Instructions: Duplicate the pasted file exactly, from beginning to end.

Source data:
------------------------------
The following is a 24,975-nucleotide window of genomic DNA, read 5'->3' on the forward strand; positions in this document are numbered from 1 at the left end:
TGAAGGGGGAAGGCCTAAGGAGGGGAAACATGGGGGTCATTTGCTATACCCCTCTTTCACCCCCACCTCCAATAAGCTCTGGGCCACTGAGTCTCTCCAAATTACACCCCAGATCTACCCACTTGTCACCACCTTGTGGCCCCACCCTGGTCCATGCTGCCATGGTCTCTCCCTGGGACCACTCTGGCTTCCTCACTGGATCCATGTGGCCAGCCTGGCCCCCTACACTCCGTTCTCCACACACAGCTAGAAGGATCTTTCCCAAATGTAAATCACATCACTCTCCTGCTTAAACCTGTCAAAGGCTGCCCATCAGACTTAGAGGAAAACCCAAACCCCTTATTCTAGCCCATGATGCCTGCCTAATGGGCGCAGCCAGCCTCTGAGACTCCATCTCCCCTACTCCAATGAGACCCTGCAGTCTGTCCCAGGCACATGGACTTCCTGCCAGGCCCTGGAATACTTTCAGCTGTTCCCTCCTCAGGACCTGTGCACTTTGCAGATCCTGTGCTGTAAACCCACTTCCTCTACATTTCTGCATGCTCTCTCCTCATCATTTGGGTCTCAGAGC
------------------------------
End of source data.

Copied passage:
The following is a 24,975-nucleotide window of genomic DNA, read 5'->3' on the forward strand; positions in this document are numbered from 1 at the left end:
TGAAGGGGGAAGGCCTAAGGAGGGGAAACATGGGGGTCATTTGCTATACCCCTCTTTCACCCCCACCTCCAATAAGCTCTGGGCCACTGAGTCTCTCCAAATTACACCCCAGATCTACCCACTTGTCACCACCTTGTGGCCCCACCCTGGTCCATGCTGCCATGGTCTCTCCCTGGGACCACTCTGGCTTCCTCACTGGATCCATGTGGCCAGCCTGGCCCCCTACACTCCGTTCTCCACACACAGCTAGAAGGATCTTTCCCAAATGTAAATCACATCACTCTCCTGCTTAAACCTGTCAAAGGCTGCCCATCAGACTTAGAGGAAAACCCAAACCCCTTATTCTAGCCCATGATGCCTGCCTAATGGGCGCAGCCAGCCTCTGAGACTCCATCTCCCCTACTCCAATGAGACCCTGCAGTCTGTCCCAGGCACATGGACTTCCTGCCAGGCCCTGGAATACTTTCAGCTGTTCCCTCCTCAGGACCTGTGCACTTTGCAGATCCTGTGCTGTAAACCCACTTCCTCTACATTTCTGCATGCTCTCTCCTCATCATTTGGGTCTCAGAGC